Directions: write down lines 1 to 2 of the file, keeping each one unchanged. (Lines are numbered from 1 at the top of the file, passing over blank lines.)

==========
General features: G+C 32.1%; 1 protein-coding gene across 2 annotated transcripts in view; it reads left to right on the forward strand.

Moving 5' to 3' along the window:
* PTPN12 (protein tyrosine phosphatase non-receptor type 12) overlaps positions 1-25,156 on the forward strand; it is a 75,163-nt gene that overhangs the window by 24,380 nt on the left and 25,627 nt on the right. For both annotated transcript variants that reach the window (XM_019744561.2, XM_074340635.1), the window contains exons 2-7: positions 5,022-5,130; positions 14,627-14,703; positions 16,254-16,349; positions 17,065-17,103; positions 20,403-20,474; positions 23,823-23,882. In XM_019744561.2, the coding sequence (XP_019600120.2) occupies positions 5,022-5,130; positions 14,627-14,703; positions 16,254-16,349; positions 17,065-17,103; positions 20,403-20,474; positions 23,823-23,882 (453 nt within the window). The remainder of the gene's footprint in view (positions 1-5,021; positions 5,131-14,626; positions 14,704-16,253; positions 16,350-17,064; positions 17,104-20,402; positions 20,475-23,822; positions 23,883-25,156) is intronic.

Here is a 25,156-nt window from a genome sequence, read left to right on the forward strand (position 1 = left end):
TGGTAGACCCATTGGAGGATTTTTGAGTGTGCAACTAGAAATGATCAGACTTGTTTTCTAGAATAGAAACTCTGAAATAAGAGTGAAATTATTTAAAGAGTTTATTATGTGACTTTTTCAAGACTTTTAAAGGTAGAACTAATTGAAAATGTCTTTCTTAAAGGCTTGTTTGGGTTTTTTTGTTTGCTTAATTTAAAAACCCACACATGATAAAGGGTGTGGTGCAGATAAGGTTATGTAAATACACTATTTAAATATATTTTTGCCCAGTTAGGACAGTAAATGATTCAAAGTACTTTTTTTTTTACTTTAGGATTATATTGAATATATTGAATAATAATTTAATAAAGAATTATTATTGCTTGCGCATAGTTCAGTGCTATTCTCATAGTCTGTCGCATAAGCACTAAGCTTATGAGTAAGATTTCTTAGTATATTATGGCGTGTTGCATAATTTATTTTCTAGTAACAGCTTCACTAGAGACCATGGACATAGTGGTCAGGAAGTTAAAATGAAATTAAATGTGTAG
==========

General features: G+C 32.1%; 1 protein-coding gene across 2 annotated transcripts in view; it reads left to right on the forward strand.

Moving 5' to 3' along the window: